2 Answers

  1. Cary- Reply

    2019-11-14

    With the exception that you might not be able to find a long enough chain, there is no relationship between compatibility and tooth count between a cassette and a crankset.

    If you want to stick with shimano, the largest available for 11 speed is 11-46, however there are alternatives (like sunrace) that can do up to an 11-50 cassette

  2. Charles- Reply

    2019-11-14

    The rear derailleur mostly determines maximum cassette sprocket size. The absolute size of the chainrings does not affect it, but the difference in size between them can limit it.

    The largest cassette sprocket size is determined by two rear derailleur specification: the max sprocket size of course, and the total capacity.

    Total capacity = difference in min/max sprocket teeth + difference in min/max chainring teeth. It's basically a measure of how much chain slack a derailleur can take up.

    However, for standard modern compact and subcompact cranks the chainring size difference is always 16 (52-36, 50-34, 48-32 etc), so normally the rear derailleur max sprocket size specification practically limits what cassette you can use.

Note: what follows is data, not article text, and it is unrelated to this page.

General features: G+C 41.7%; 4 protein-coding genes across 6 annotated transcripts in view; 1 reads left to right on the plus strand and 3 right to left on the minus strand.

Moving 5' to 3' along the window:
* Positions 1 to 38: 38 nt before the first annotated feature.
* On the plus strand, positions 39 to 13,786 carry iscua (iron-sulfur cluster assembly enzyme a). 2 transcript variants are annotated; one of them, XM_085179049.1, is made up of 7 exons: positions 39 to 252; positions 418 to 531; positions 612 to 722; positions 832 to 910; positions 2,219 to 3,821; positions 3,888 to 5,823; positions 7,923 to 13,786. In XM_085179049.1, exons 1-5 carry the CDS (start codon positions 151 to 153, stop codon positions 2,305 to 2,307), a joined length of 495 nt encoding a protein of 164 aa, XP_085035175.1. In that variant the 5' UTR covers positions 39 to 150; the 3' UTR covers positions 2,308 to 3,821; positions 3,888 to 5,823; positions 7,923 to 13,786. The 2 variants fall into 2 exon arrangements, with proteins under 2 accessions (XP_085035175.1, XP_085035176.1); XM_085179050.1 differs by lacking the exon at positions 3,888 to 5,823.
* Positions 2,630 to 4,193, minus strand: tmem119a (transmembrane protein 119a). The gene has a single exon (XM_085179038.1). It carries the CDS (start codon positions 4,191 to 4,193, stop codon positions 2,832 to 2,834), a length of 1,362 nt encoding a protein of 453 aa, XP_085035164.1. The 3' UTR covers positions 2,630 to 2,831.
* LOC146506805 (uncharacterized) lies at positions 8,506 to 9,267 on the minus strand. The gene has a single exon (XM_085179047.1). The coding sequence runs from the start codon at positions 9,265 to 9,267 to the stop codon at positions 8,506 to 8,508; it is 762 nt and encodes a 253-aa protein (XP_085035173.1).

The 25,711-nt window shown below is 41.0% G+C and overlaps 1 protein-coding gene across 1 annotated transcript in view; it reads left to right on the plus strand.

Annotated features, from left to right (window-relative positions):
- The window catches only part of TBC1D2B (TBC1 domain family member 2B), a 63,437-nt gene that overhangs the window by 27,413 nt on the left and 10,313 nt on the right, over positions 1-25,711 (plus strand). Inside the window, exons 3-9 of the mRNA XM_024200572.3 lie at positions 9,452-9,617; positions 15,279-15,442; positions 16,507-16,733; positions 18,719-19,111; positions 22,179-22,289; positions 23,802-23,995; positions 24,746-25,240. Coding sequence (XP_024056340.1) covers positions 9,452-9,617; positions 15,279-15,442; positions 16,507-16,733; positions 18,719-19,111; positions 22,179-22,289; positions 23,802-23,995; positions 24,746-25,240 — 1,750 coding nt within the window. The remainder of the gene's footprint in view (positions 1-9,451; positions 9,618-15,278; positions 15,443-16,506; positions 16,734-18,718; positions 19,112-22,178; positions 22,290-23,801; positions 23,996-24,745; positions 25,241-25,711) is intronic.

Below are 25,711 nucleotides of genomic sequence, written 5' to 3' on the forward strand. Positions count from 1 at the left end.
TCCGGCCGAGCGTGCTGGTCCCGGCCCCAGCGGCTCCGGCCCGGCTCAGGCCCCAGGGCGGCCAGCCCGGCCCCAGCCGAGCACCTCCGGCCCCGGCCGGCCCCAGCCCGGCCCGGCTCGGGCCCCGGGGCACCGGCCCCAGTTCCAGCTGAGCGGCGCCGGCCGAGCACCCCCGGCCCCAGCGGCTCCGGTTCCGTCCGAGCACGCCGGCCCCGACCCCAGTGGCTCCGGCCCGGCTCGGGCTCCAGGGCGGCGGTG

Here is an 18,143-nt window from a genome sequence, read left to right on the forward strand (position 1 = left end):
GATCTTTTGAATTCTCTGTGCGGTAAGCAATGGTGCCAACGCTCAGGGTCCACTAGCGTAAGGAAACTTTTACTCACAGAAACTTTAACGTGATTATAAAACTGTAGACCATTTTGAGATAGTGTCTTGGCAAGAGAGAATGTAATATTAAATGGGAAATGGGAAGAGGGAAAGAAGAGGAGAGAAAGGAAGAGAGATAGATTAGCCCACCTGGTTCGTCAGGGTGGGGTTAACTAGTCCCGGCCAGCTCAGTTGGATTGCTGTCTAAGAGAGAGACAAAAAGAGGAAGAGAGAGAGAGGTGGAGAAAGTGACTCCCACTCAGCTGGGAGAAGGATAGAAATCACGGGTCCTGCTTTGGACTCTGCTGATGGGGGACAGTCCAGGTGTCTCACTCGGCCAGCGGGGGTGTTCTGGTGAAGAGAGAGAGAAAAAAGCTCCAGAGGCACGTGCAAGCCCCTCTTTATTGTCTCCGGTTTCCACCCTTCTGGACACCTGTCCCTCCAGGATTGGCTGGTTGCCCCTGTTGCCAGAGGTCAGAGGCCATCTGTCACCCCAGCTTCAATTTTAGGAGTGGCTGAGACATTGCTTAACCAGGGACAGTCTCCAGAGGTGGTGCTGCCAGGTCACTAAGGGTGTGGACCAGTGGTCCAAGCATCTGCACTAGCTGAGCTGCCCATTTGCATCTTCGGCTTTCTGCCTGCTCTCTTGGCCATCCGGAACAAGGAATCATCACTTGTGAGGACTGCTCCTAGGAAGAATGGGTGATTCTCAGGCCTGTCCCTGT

If you combine an MTB rear derailleur and a road crank, the total capacity might limit the max cassette sprocket size to less than the derailleur's max sprocket spec, because MTB double cranks typically have a size difference of 10 teeth rather than 16 (at least Shimano's recent offerings do).

    If you use a derailleur hanger extension or other method to accommodate a larger cassette sprocket, then total capacity does need to be taken into account.

Leave a Reply

Your email address will not be published. Required fields are marked *

You can use these HTML tags and attributes <a href="" title=""> <abbr title=""> <acronym title=""> <b> <blockquote cite=""> <cite> <code> <del datetime=""> <em> <i> <q cite=""> <strike> <strong>